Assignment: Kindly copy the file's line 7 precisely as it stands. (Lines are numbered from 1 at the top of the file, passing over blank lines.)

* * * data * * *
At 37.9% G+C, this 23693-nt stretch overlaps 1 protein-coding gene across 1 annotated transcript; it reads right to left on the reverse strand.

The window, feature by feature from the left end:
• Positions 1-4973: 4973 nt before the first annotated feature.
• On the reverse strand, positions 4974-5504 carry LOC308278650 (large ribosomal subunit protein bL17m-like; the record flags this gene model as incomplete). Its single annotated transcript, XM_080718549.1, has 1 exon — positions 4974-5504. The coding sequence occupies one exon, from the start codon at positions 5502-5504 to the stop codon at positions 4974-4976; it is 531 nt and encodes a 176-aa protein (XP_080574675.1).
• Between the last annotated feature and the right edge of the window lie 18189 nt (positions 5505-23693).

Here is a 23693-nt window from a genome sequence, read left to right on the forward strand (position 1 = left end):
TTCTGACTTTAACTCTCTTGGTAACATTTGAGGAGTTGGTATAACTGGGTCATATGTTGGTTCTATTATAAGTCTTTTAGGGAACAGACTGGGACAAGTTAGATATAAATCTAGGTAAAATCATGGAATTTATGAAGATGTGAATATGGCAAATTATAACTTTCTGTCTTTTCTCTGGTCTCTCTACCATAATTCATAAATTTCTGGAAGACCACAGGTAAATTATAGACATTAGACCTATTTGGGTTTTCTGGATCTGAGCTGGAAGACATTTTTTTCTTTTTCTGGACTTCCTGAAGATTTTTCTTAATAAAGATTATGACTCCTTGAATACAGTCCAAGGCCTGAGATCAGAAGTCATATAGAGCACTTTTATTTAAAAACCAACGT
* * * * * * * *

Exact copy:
TTCTGACTTTAACTCTCTTGGTAACATTTGAGGAGTTGGTATAACTGGGTCATATGTTGGTTCTATTATAAGTCTTTTAGGGAACAGACTGGGACAAGTTAGATATAAATCTAGGTAAAATCATGGAATTTATGAAGATGTGAATATGGCAAATTATAACTTTCTGTCTTTTCTCTGGTCTCTCTACCATAATTCATAAATTTCTGGAAGACCACAGGTAAATTATAGACATTAGACCTATTTGGGTTTTCTGGATCTGAGCTGGAAGACATTTTTTTCTTTTTCTGGACTTCCTGAAGATTTTTCTTAATAAAGATTATGACTCCTTGAATACAGTCCAAGGCCTGAGATCAGAAGTCATATAGAGCACTTTTATTTAAAAACCAACGT